What's It Like to Write for NMA TV, that Wacky Taiwanese CGI Video Company

Just about every time there's a wacky current event, you have a weird CGI video to explain it for you from the Taiwanese company Next Media Animation. The clips are in a lightning fast production process, as you see fleshed out in the explainer above. But how do they go from idea to hilarious video?


We've got one of NMA's Taiwan-based writers, Marina Shifrin, here to answer all your questions, in between finishing up this video about the royal baby news. She gave us a little background to get started.

Gizmodo: How do you pick your stories?

MS: You know how people want what they can't have? Same is true for the news. We tend to look for stories that are missing the visuals that people want to see. Whether its hard news, or a sex scandal, people are looking for any scrap of information that can help them piece what is going on. Sometimes it seems like there aren't enough hours in the day to cover all the insane news stories we want for NMA.tv. We want our stories to make you laugh or scratch your head and say, "WTF?!" but at the same time, we also want to slip in some knowledge. Subconsciously, of course.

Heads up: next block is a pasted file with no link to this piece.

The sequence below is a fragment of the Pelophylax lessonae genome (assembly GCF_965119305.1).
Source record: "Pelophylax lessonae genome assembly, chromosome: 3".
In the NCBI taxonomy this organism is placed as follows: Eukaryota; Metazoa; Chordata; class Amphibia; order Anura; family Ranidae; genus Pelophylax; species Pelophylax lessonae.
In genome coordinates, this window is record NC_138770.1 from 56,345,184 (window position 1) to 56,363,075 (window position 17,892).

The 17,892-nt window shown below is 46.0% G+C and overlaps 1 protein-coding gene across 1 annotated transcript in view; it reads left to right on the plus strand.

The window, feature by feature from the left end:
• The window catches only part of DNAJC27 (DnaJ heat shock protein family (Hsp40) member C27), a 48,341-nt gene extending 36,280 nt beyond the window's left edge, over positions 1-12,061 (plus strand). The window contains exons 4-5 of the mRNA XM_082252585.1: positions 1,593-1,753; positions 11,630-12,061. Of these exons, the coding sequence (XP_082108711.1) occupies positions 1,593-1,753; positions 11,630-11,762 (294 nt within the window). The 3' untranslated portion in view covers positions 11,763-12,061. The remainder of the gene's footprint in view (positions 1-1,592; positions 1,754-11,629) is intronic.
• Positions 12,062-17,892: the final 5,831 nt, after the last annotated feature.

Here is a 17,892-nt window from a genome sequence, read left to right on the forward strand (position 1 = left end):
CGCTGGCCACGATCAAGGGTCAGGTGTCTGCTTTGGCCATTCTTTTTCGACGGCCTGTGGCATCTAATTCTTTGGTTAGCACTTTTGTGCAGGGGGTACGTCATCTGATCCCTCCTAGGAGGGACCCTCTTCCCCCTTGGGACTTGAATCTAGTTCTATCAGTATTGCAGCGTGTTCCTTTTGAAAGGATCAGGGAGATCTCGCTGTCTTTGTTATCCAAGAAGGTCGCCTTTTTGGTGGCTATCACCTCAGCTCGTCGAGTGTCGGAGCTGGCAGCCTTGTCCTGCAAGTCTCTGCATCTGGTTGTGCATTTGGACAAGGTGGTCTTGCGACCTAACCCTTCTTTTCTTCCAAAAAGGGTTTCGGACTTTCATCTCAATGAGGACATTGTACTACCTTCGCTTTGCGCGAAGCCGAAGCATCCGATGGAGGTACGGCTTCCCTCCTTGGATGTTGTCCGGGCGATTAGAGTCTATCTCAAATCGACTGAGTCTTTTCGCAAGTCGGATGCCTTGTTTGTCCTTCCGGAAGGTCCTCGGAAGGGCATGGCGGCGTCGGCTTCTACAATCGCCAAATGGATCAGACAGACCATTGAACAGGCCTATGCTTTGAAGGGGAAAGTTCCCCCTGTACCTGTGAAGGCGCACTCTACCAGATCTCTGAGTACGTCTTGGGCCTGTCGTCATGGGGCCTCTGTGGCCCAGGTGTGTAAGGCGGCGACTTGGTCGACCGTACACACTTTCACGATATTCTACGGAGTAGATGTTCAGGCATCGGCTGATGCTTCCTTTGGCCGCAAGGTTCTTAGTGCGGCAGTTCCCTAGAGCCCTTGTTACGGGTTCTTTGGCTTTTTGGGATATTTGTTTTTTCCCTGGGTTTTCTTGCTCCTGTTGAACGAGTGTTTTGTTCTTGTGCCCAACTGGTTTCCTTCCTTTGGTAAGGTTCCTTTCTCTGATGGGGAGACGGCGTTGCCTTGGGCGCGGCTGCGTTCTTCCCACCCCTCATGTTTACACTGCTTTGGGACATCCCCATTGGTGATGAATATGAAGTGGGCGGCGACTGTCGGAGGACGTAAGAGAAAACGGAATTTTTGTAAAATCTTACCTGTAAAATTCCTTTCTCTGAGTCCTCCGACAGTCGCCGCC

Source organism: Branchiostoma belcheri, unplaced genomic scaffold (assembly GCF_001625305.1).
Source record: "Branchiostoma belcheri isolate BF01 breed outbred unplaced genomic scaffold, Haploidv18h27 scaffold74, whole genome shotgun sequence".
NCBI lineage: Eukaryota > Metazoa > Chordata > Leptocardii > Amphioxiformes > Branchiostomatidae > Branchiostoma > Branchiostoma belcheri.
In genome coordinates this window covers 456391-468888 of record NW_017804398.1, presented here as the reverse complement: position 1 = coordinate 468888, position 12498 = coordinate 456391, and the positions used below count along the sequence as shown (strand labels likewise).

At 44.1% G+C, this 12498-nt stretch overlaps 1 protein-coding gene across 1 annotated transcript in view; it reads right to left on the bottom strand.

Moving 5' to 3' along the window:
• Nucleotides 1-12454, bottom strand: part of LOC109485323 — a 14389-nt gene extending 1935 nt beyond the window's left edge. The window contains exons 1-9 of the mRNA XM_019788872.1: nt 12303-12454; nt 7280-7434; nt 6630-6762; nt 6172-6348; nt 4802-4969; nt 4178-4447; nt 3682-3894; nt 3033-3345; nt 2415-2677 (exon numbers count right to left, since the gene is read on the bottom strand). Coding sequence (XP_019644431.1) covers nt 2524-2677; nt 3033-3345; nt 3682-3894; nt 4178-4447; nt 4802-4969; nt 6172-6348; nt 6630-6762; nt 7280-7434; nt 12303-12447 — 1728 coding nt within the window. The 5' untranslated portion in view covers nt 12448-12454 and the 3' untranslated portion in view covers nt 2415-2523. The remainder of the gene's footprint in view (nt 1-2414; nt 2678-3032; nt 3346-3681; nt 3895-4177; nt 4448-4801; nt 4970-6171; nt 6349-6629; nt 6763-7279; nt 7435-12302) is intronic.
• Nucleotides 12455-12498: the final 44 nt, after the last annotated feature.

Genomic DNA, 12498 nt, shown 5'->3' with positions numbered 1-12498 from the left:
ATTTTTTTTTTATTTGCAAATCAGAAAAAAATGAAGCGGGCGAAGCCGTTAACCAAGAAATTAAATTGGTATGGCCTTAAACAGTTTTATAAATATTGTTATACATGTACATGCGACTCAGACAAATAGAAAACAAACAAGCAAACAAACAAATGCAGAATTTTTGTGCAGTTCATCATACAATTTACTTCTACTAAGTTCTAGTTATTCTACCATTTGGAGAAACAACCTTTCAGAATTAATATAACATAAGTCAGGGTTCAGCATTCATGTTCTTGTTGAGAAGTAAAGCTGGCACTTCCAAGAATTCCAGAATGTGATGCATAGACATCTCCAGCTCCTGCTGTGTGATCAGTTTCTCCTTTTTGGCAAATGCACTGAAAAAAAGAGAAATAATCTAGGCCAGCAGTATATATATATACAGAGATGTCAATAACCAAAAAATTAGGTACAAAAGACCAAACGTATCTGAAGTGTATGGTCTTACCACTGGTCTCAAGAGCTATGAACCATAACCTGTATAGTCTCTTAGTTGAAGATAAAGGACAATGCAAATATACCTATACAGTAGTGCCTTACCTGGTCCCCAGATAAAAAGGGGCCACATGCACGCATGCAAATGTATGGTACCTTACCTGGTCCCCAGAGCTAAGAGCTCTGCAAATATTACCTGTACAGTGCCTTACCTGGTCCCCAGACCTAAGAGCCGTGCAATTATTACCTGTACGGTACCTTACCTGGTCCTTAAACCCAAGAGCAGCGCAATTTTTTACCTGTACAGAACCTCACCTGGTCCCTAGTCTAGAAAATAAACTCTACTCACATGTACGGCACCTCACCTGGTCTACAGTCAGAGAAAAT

Gizmodo: What's the production process like?

MS: Because we are working in the news industry, speed is crucial. While the typical animation process takes years to complete, we've compressed it into several hours. This is what gives us our competitive edge in the animation industry and keeps us relevant in the media industry. We set up a pipeline of about 300 people who work on the stories at the same time. Our pipeline consists of: story writing > story boarding > modeling > motion capture > animation > editing > SFX. Each story is broken up into sections, so while one section is being written and translated, the other is drawn up for a story board and then modeled; this process continues down the pipeline.

We'll have Marina here starting at 11am EST taking all your questions.

Well, that was fun! The interview is now closed. Thanks for joining us.

Marina Shifrin is a writer and comedian from Chicago, based in Taiwan. You can follow her on Twitter here and read her blog here.


Share This Story

Get our newsletter


Andrew Liszewski

What percentage of video is animated by hand versus created via motion capture? Or is it all done via motion capture and then refined/tweaked by hand? And is there any rendering time needed? Or is everything left as simple as possible so it can be exported in real-time?